- My absolute favorite Chinese medicine herbal formula that can work well for insomnia that’s associated with irritability and breast tenderness (mainly the week before your cycle) is Xiao Yao San. The name translates as “free and easy wanderer.” Caveat: I don’t recommend you use this one on your own; it’s better to work with a Chinese medicine practitioner (most acupuncturists are trained in herbal medicine, too) to make sure this is the appropriate formula for you. Besides your symptoms, we look at tongue and pulse for a much more complete picture of what is happening your in your body.
Stress response and insomnia
I left this for last, but honestly, healing the stress response in the body is the single most important thing you can do to help your insomnia.
A good supplement or herb will support that system, but it will take a consistent engagement on your part to enhance the relaxation response, over and over again.
Why is the stress response in the body so important in order to sleep? Well, in simple terms, if you are stressed, your body is keeping you up to deal with the danger (real or perceived). To look at it in more detail, here are some aspects to think about:
- As we feel stressed, stress hormones get produced in the body; adrenaline gets produced within seconds (sometimes milliseconds), and cortisol also gets produced and released within about 10 minutes of the stressor.
- Over longer periods of time, the feedback mechanism between the adrenals (which produces these hormones), the hypothalamus, and the pituitary can be a little off and we start producing hormones at inappropriate times, like at night (hello wired and tired!), the middle of the night (usually accompanied by blood sugar issues), or early in the morning (jerked out of sleep).
- Stress in the body doesn’t just have to be emotional stress (though that is usually a big part of it), but the body can be in a stress mode due to low-grade “not-so-obvious” chronic infections, chemical exposures, food sensitivities, poor diet, or blood sugar imbalances, to give you a few examples.
You may say, but we are all stressed, there is so much going on in the world! How do I even know if stress may actually be affecting my health and sleep? Here are some symptoms that could give you a hint that it may be an issue for you:
- You feel wired and tired at night.
- When you wake up at night, there is overthinking and spinning out of control.
- In the morning, you wake up feeling stressed, possibly too early in the morning.
- There is tension, you have tense shoulders or jaw, or you clench your teeth.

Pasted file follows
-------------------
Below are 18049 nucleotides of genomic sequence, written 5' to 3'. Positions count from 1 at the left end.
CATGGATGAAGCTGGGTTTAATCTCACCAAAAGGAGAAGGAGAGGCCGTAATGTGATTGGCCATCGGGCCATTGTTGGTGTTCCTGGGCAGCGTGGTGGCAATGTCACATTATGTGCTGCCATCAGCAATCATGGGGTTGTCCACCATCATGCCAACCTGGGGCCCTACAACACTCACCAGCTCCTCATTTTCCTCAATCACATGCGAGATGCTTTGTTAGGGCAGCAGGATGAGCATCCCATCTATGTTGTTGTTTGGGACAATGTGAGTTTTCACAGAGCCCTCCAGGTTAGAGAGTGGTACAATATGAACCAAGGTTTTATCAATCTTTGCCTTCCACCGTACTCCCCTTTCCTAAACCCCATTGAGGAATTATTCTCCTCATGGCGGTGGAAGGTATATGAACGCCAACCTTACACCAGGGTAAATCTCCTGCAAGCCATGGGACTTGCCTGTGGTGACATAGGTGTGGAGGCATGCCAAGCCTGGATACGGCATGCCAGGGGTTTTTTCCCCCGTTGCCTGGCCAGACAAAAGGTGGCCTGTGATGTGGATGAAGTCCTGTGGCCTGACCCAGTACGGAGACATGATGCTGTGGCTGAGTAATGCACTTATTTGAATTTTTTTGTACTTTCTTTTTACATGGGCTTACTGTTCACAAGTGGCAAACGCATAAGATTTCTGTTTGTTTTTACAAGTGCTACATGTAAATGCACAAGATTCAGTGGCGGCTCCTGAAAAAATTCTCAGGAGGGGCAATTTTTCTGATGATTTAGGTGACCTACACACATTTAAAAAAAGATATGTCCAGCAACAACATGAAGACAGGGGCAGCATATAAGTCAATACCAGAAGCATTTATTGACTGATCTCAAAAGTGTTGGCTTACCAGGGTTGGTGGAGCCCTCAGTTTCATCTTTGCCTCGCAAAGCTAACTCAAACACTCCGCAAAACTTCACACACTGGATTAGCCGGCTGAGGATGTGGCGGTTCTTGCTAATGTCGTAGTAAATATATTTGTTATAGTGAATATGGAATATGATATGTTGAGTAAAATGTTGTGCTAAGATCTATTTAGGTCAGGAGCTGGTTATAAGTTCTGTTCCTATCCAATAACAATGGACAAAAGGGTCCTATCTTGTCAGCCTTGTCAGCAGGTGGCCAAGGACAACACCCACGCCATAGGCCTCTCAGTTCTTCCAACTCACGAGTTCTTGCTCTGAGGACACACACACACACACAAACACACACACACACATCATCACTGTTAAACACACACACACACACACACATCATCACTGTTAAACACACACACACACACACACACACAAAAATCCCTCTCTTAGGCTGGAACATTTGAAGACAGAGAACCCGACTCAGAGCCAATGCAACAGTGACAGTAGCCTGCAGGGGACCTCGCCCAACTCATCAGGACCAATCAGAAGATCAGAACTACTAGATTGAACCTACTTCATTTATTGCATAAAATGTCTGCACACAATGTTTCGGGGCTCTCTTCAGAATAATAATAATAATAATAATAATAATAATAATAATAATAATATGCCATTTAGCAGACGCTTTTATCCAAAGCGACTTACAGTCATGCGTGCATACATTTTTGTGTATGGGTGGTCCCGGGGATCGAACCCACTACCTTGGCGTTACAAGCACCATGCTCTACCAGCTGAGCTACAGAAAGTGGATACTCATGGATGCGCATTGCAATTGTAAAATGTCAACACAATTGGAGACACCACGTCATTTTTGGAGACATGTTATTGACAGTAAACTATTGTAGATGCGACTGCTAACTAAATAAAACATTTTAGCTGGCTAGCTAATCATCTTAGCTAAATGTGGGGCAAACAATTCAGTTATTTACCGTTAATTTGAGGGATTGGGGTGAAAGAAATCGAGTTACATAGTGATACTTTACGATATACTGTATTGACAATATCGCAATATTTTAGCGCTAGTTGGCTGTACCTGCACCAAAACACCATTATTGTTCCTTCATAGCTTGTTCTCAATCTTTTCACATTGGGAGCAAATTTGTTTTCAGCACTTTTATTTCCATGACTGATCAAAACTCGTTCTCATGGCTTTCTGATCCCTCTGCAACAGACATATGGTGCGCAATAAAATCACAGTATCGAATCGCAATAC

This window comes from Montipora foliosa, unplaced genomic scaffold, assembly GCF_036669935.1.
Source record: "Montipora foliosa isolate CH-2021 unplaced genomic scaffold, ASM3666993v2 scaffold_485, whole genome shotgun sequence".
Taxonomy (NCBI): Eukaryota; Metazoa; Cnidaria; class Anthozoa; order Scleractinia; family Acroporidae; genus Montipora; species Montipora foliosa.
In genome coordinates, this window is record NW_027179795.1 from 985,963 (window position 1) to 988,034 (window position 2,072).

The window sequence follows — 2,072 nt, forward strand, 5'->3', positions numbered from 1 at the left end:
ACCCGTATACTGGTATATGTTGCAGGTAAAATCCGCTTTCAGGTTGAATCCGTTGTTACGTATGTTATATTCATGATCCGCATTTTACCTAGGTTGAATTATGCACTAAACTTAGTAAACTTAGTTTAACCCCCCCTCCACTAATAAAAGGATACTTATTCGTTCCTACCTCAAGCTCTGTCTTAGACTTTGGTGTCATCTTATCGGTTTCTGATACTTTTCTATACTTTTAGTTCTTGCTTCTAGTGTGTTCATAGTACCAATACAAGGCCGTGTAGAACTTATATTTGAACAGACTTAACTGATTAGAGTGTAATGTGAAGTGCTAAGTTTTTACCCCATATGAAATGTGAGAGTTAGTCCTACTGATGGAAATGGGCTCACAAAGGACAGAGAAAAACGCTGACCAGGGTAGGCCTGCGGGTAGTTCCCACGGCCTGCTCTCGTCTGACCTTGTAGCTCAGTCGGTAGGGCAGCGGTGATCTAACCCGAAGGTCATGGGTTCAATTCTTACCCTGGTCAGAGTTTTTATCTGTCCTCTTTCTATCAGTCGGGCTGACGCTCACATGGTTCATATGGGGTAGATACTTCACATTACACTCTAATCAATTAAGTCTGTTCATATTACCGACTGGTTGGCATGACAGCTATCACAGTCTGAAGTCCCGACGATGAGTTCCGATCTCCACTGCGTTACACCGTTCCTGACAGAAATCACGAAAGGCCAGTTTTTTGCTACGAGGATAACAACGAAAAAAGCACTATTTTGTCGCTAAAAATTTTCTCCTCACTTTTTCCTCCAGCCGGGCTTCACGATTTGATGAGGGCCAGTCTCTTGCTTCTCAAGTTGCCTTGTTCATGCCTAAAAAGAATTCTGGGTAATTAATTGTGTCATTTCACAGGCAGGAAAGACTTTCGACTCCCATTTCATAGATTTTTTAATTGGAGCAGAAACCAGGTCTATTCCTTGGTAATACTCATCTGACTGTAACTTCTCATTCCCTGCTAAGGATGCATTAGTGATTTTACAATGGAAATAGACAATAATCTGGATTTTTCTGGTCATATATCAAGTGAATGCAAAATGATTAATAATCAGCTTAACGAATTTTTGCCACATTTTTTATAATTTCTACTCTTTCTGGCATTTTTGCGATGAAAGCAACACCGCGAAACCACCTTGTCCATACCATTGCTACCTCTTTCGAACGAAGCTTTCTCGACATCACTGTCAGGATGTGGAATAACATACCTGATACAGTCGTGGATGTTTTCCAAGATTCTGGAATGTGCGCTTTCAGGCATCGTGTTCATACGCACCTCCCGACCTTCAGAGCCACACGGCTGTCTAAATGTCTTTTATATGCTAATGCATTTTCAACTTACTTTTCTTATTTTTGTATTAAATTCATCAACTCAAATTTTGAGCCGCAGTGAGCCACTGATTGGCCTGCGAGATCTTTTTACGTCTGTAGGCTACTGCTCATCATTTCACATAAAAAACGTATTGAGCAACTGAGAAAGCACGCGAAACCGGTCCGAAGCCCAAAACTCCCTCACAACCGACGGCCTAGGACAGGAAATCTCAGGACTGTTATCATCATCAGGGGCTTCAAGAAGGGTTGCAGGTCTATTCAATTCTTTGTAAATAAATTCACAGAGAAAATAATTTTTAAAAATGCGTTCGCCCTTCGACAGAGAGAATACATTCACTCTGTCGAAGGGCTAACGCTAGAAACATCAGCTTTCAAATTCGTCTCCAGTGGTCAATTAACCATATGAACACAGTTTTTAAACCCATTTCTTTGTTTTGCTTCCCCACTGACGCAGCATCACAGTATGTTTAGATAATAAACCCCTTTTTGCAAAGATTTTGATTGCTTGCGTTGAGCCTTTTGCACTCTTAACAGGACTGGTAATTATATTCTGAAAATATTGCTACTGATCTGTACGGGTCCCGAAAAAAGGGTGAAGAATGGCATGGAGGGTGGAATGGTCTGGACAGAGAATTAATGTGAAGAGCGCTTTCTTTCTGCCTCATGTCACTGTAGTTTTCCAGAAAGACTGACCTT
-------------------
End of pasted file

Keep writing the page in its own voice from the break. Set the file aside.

- You get frequent headaches, especially at or after work, or the week before your cycle.
- As you notice your breath, you catch yourself breathing shallowly, almost holding your breath at times.
- You are short-tempered with your family and even co-workers.
- You are eating in a rush, always rushing somewhere, often running late.
Herbs and supplements to help insomnia and the stress response
These are only a few of the signs, but you get the idea. So let’s find those three magic things that at last will get you going so you can feel a little more at ease.
- Magnesium is a wonderful mineral, much-needed by our bodies, and many of us are low in it. Magnesium threonate is the type that will be most beneficial for sleep.
- Ashwagandha is an adaptogenic herb that will work with the stress response and in time will support healthier cortisol production. Take it within 30 minutes of waking up for best results.
- Eat within 45 minutes of waking up. Yet again, I just can’t help myself, instead of giving you a supplement or herb, I am telling you that one of the best ways to reset your stress response shortly after waking up is to eat a complete meal: protein, fat, and carbs. If you are just not at all hungry, you could try collagen powder (it will provide the protein) mixed with some coconut oil and some fresh fruit and greens. Blend it and enjoy it! Eat consistently throughout the day and eat complete meals with all the macronutrients. We want stable blood sugar levels because with the drop of blood sugar, cortisol gets activated yet again.
You may wonder why I don’t talk about taking GABA and 5HTP; that’s because that subject is a bit more complex and I do not recommend these lightly, unless there is a real need and an understanding that it is safe for you and actually beneficial.
In addition, getting acupuncture and properly winding down in the evening are some of the best ways to further relax your nervous system. If you want my guide The Hour Before Sleep, you can download it here.